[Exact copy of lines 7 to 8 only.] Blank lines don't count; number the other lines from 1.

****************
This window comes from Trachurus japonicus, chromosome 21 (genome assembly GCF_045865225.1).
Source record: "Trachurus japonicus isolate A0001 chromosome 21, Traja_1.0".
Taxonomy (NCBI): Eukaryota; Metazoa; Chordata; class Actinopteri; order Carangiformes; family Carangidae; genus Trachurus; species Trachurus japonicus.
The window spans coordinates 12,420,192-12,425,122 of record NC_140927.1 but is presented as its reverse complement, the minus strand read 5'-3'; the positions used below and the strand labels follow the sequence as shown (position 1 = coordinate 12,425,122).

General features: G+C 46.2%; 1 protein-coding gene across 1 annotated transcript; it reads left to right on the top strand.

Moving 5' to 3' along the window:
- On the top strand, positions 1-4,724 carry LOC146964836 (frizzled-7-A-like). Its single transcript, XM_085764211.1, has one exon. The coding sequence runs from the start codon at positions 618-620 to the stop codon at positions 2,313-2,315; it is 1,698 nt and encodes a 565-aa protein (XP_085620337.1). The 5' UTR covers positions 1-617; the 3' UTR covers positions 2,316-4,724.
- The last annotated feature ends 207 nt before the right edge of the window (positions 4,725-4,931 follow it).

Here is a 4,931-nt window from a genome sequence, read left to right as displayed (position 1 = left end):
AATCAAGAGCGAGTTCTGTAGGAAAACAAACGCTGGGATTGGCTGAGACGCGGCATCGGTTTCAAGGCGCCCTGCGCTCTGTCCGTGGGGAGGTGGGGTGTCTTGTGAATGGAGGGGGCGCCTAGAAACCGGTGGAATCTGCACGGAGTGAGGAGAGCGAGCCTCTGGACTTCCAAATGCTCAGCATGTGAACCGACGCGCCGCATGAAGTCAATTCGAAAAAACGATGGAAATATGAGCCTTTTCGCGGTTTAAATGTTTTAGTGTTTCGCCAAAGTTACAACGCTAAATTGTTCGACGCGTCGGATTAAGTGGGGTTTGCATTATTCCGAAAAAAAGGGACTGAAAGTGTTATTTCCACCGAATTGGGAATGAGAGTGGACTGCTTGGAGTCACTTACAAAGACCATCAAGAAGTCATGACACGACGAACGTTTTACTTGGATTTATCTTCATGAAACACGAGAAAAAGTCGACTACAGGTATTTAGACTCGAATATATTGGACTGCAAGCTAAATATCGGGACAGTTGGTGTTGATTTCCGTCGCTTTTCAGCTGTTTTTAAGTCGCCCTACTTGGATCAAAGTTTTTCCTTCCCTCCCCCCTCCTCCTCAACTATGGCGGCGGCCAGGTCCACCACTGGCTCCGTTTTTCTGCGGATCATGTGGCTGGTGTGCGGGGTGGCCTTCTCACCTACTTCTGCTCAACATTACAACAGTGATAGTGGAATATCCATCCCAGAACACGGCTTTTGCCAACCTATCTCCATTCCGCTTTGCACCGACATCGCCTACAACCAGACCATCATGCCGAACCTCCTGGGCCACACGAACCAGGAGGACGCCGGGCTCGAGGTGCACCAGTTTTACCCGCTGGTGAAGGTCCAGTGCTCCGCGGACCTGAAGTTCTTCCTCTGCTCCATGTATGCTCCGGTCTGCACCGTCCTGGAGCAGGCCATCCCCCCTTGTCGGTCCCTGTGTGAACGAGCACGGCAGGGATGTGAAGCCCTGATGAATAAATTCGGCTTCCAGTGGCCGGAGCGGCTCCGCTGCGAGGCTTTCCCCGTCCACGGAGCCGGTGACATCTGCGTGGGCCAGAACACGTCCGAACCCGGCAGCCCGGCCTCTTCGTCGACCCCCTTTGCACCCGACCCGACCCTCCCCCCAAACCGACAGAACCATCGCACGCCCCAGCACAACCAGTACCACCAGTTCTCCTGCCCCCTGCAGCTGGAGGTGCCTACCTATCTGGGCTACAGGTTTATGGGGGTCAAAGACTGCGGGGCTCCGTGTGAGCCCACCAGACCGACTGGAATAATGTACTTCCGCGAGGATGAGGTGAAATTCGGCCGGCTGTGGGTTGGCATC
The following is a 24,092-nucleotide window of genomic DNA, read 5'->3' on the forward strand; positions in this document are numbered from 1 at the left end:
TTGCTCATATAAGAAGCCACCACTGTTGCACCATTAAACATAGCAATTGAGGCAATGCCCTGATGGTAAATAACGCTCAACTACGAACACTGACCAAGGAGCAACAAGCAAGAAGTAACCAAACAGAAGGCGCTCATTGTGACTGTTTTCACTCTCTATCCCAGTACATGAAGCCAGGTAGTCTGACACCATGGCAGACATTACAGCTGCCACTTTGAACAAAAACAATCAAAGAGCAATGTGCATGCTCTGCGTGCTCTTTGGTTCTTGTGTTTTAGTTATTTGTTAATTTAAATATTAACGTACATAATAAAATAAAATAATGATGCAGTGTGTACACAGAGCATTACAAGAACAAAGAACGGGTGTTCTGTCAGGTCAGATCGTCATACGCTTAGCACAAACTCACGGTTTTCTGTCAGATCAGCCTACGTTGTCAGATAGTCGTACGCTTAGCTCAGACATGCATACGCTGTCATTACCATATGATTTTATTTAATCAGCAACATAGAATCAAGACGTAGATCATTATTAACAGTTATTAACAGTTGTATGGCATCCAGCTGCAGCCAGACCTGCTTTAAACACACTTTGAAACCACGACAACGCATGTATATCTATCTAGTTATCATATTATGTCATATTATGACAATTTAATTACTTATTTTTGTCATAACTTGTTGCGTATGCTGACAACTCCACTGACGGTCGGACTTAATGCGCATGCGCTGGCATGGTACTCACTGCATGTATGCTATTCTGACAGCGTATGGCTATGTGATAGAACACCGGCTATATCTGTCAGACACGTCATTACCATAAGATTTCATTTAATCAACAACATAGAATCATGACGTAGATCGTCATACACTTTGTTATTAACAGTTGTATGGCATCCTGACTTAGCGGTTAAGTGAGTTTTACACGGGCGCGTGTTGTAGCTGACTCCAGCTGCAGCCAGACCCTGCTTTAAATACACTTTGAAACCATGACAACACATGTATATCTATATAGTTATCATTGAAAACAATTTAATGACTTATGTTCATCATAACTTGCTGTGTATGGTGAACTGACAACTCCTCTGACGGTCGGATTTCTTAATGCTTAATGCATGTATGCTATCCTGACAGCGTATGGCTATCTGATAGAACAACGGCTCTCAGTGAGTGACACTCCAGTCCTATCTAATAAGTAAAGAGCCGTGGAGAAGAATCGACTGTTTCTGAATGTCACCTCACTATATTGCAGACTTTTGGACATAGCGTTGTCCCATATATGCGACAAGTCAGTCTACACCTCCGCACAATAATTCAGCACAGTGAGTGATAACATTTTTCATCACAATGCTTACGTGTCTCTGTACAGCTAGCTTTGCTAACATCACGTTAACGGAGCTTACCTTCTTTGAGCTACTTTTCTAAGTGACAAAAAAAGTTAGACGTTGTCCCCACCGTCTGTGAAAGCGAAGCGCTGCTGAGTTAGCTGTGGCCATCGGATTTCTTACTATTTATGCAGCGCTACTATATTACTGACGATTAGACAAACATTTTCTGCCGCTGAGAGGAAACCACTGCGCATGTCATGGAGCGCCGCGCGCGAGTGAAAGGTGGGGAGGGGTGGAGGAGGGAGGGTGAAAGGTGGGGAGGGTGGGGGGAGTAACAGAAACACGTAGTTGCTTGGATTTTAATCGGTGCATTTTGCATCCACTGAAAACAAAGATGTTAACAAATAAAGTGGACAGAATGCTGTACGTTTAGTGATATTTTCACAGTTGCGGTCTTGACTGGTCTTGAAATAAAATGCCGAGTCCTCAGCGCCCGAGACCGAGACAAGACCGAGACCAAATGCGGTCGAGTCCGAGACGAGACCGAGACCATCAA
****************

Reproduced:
- On the top strand, positions 1-4,724 carry LOC146964836 (frizzled-7-A-like). Its single transcript, XM_085764211.1, has one exon. The coding sequence runs from the start codon at positions 618-620 to the stop codon at positions 2,313-2,315; it is 1,698 nt and encodes a 565-aa protein (XP_085620337.1). The 5' UTR covers positions 1-617; the 3' UTR covers positions 2,316-4,724.
- The last annotated feature ends 207 nt before the right edge of the window (positions 4,725-4,931 follow it).